Finally, and perhaps most importantly, there is the community campaign, which is normally the driving force. It is the building of a coalition of activists, students, faith groups and politicians. The aim is to build pressure on the company and the decision-makers and to generate publicity. The timetable of the contract decision-making process quite often gives a clear focus for campaign activity.
These three strands need to work in unison, reinforcing each other. When the final decision comes, if it is not to award the contract to Veolia or any other complicit firm, it is important to claim the victory: the decision is always said by such companies to be for some other reason.
S is for Sanctions
As the successes demonstrate, the solidarity movement is good and getting better at both boycott and divestment. Our weakness has been at a national political level. This is about shifting the political paradigm; getting inside the tent and trying to move to a tipping point when we can make governments start to act. The recent EU guidelines on research funding in relation to the settlements is a first tentative step in this direction.
On the face of it the guidelines are not that controversial. They were explained by European diplomats as merely bringing together in a single place existing regulations. The core principle is that EU money should only be spent on EU programmes within boundaries recognised by the EU. The self-evident point was that the settlements, being illegal and on occupied land, do not fit within any definition of where EU money should go.
The publication of the guidelines did not require new approval, as they were based on settled policy; but they unleashed a torrent of diplomatic anger from Israel, with support from John Kerry and the US. Much to their surprise, there was no mood in Brussels to shift on the guidelines themselves. You could detect an almost physical frustration and annoyance with Israel as it assumed a right to be able to tell the EU how it could and should spend its money. It is still the recipient of large sums of money not destined directly to the settlements.
How do we make this shift happen?
The solidarity movement needs to be bigger, broader and deeper across the globe. Organisations such as the PSC need to be bigger; to have the additional resources and capacity to take the campaign to ever higher levels. This will mean increasing membership and raising funds from supporters of Palestine, not for humanitarian aid, but for political action.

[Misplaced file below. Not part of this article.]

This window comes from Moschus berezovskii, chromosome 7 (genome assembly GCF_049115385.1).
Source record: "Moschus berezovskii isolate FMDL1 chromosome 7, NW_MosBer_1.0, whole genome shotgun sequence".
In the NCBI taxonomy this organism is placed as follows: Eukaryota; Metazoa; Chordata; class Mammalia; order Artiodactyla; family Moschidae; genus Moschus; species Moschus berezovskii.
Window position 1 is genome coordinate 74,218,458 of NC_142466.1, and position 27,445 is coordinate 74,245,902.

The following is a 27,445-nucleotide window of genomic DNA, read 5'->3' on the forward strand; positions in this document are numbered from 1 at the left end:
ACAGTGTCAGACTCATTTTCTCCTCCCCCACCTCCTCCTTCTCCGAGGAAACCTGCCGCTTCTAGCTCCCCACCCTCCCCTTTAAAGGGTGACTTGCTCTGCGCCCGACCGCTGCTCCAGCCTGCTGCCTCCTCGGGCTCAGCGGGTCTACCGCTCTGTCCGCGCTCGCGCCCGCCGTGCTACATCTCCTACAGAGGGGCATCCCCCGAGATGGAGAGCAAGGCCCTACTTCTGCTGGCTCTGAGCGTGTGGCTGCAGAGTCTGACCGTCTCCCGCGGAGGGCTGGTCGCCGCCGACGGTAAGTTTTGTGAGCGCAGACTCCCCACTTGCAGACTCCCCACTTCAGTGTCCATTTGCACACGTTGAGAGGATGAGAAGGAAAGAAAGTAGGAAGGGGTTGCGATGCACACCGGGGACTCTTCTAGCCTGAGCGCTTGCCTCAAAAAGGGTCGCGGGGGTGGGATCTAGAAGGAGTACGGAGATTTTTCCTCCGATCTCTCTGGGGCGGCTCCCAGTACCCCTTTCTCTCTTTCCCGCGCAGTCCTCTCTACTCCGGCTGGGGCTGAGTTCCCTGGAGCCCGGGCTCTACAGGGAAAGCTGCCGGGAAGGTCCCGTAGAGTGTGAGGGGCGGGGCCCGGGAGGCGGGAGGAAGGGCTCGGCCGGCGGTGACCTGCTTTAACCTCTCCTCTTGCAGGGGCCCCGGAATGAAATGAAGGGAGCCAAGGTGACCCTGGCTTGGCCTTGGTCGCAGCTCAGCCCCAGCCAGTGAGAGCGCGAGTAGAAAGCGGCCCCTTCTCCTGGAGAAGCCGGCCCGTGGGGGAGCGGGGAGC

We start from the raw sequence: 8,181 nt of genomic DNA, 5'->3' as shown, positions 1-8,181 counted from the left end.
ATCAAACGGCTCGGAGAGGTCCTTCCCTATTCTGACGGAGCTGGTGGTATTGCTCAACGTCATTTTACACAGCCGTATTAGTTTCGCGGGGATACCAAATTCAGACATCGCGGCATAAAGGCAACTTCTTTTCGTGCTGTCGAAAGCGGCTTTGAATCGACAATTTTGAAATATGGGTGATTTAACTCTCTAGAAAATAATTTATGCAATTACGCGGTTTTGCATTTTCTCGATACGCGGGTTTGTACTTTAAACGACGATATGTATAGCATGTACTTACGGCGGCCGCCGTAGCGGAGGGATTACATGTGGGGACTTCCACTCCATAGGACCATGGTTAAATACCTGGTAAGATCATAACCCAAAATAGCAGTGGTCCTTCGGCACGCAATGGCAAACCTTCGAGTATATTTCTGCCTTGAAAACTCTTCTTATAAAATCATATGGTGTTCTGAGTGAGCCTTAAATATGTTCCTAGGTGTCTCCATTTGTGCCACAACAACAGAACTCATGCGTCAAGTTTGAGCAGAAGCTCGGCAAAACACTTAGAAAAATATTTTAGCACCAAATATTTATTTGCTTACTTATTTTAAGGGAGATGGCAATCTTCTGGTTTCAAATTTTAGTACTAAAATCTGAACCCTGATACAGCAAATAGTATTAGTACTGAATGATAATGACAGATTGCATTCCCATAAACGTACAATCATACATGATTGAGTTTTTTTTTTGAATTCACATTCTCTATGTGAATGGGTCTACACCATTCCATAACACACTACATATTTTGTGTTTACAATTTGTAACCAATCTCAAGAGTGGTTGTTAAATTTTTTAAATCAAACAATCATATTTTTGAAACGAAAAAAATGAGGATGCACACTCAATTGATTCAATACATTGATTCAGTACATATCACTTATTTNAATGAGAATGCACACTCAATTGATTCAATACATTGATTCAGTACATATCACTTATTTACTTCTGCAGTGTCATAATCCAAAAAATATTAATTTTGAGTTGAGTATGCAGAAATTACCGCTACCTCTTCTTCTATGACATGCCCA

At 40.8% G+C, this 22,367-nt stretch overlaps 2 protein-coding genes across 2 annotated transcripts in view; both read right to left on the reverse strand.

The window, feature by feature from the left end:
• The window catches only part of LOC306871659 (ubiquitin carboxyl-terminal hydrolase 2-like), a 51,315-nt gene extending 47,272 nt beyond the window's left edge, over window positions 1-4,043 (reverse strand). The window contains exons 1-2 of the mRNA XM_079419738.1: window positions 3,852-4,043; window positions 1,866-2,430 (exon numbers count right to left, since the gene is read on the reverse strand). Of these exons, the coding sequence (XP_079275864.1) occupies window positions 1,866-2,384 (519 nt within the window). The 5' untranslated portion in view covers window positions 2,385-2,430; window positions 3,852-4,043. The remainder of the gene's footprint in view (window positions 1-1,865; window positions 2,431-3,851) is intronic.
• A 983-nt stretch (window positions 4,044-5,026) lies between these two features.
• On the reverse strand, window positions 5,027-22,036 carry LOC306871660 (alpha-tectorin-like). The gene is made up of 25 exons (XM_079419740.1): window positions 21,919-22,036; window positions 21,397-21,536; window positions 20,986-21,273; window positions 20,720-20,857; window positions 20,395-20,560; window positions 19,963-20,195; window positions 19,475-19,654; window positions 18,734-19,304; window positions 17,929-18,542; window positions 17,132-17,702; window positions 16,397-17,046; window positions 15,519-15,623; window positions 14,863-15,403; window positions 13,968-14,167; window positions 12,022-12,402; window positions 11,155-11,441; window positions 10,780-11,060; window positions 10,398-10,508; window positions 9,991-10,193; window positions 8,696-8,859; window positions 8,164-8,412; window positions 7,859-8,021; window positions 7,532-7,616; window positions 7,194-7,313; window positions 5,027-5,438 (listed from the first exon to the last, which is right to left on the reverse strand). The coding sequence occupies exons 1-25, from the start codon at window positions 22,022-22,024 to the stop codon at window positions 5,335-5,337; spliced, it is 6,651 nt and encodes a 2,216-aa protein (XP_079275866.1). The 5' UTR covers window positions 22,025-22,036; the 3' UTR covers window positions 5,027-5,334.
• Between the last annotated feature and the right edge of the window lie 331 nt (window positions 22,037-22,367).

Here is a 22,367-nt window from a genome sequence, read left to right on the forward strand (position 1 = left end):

The alliances also need to get broader, including not just activists and trade unions, but also a broad range of politicians, community groups and faith organisations, and tapping into the growing empathy amongst students.
Finally, support needs to be deeper. In unions it needs to go from being national policy to regional and local-level action. The PSC is holding a conference for trade unions at the TUC in April to discuss how this can best be done. Within the Labour Party unions and branches that are affiliated need to raise Palestine as an issue. A Labour Party constituency I visited recently had not discussed the issue in 25 years, assuming it to be controversial, only to find that they all agreed that they supported Palestine. The debate on Palestine needs to be generated not just in the Labour Party but in all political parties, including parties of the left, where there is often no strong tradition of supporting the Palestinians. Given the shift in public opinion, it is not a debate we should be reluctant to have.
Building broad local alliances will be critical if the solidarity campaign is to grow and multiply. It will be local pressure that will help bring national parties into line, not only with their own grassroots, but with public opinion as well. In most Western European countries there is public support for Palestine.(2) This is not reflected by governments who seem stuck in a time warp believing that to do anything that could be viewed by Israel as hostile would be unpopular. The reality, though, is that many people are bemused as to why Israel is allowed to break international law, abuse Palestinian human rights, hold nuclear weapons and defy the UN with seeming impunity.
One of the reasons for this is that the Palestinian voice, unlike that of the Israelis, is not heard to anything like the same extent within the corridors of power. As a consequence governments hear a distorted, Israeli-filtered version of public opinion that does not reflect what the majority of people are actually saying and thinking. This imbalance is amplified further by media reporting that believes almost without question what one side says, namely Israel, whilst routinely doubting and challenging any Palestinian account of events. So how do we help make the Palestinian voice heard?